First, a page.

Gov. Norm Bangerter Wednesday formally called Utah lawmakers into a July 5 special session to give back $80 million in surplus income tax revenue - and also to deal with the controversial problem of repaying losses suffered by depositors of several failed thrifts.

Bangerter, speaking in a morning news conference in the Governor's Mansion, said he hasn't yet had time to fully review the recommendations on the thrift problem suggested by a special task force he appointed. (see accompanying story).But it was clear from his comments that he doesn't totally accept the task force's recommendations.

"I will make specific recommendations of my own on the problem before the special session," Bangerter said. "The taxpayer shouldn't accept all the responsibility (for the depositors' losses), but the state should be part of the solution."

Bangerter said he wouldn't promise taxpayers that money used to solve the problem would be repaid, only to see part of it lost to depositors and not repaid.

Task force members suggest that the state bond for $67 million, buy assets from the failed thrifts with the money and, thus, make good the depositors' savings. Bangerter said the state has already spent $5 million buying thrift assets, "of which we will probably only get half of it back." So the state has already donated $2.5 million to the cause. Francine Giani, Bangerter's press secretary, said the governor may be willing to "put in a small amount more (above any bonding) that we figure we won't get back."

But any bonding money must be repaid by the assets, the governor believes. "I don't want to promise the taxpayers that we're bonding to pay for something just to find out later that we come up $10 million short on the assets," he said. Pressed on the subject, Bangerter said he doesn't think there is $67 million worth of solid assets to be purchased with the bond money.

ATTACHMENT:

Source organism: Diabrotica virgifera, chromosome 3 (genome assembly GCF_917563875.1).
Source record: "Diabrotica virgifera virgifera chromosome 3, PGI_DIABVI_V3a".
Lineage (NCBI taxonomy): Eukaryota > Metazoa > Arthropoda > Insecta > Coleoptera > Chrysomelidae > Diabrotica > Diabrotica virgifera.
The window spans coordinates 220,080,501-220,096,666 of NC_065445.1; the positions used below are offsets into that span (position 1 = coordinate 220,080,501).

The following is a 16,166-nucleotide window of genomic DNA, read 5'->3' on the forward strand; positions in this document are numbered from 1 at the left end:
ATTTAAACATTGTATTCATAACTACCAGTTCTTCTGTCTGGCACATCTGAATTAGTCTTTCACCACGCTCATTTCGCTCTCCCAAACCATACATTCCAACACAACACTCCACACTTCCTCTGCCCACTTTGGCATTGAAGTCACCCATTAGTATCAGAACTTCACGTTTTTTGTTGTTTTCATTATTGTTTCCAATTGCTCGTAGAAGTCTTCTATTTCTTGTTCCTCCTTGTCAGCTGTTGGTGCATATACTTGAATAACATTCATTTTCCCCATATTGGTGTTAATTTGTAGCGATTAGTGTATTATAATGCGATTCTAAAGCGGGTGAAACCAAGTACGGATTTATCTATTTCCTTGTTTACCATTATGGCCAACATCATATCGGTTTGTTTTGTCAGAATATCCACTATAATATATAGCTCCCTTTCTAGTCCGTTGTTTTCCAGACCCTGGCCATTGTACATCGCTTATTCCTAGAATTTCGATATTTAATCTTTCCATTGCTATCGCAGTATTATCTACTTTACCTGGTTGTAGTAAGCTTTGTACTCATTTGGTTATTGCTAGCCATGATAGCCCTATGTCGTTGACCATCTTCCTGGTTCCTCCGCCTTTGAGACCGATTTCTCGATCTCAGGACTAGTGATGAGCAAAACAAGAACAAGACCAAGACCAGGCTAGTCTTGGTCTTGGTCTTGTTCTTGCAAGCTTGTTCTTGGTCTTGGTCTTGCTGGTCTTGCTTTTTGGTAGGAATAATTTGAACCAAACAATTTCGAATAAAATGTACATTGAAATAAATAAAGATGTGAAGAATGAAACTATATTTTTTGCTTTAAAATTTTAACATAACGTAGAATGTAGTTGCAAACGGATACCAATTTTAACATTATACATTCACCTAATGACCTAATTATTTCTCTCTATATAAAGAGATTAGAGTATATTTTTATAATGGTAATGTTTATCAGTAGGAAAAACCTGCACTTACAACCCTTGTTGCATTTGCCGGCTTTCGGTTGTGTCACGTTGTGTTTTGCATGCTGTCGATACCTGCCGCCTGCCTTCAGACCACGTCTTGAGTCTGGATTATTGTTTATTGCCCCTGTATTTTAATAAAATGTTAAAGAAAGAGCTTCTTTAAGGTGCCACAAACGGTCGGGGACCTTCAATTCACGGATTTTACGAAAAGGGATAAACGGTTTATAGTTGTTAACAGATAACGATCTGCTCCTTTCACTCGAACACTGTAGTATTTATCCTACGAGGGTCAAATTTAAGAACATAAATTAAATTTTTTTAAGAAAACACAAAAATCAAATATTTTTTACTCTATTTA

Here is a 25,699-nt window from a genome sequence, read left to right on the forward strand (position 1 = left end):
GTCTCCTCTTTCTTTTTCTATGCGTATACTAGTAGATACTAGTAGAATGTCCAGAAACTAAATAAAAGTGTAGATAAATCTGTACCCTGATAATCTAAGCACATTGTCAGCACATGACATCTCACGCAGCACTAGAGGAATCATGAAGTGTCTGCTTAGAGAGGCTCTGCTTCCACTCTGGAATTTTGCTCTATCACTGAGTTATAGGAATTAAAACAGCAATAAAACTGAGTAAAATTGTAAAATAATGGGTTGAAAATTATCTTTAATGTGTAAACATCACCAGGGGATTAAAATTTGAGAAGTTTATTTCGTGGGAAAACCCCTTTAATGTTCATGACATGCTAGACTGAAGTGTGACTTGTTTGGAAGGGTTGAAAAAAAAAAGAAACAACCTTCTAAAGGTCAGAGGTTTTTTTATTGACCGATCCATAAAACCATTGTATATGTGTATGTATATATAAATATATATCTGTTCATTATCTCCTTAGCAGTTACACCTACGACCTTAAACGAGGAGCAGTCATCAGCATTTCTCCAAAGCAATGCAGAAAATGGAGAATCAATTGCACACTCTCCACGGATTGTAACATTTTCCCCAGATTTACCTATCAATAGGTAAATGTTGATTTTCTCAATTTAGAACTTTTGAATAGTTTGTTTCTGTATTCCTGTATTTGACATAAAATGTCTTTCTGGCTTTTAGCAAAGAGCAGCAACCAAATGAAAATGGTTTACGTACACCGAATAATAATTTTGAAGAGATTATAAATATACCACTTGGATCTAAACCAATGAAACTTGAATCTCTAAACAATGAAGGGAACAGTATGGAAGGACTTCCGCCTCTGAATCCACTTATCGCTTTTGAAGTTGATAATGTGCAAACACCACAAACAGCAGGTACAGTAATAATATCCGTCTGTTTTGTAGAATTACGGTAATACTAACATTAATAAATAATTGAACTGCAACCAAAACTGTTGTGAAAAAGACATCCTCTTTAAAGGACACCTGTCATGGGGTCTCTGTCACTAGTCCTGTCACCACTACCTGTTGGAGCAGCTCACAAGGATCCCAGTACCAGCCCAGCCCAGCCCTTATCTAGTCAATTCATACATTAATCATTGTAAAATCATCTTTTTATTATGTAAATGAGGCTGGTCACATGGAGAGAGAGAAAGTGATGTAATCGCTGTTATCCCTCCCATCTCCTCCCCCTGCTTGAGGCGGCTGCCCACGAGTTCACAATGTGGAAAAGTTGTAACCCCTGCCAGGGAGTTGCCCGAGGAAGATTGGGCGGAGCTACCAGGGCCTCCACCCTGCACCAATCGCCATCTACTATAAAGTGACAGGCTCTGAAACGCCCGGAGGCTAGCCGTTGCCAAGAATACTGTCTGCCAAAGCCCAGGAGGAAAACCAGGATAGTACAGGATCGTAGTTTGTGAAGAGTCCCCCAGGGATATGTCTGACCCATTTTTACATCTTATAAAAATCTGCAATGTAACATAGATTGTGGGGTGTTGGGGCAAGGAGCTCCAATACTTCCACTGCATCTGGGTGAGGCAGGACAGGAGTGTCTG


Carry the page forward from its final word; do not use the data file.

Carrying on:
"I don't think we could bond for $67 million and get it back," Bangerter said. "I don't oppose the depositors getting all their money back. But I have reservations about the state assuming all the liability. Everyone should share in that - the depositors, the attorneys, the accountants, all third-party players." The governor declined to say how much he'd be willing to kick into the settlement deal, via bonding or through the use of any other taxpayer money. He will study "updated and reliable" figures on thrift assets before making that determination.

The thrift problem will likely be the most hotly debated in this election-year special session; depositors have organized politically to get what they want from lawmakers. But returning the $80 million to taxpayers and permanently lowering the income tax rates will affect more people.

Bangerter suggested several weeks ago that the $80 million go back in the form of cash rebates before the Nov. 8 election and that income tax rates be cut by 12.5 percent. His Democratic opponent, Ted Wilson, called the move "crass politics," even though Wilson supports returning the money to taxpayers.

The state has an estimated $110 million surplus this year. Bangerter wants to return all but $4 million of the income tax surplus to taxpayers. The average check would be about $140. The rest of the surplus would go to education or into a "rainy day" fund.

There are 10 other items on the original special session agenda. But Bangerter said he'll make public other items - like AIDS legislation that he vetoed after February's general session - and take public comment before deciding if he'll add them to the call.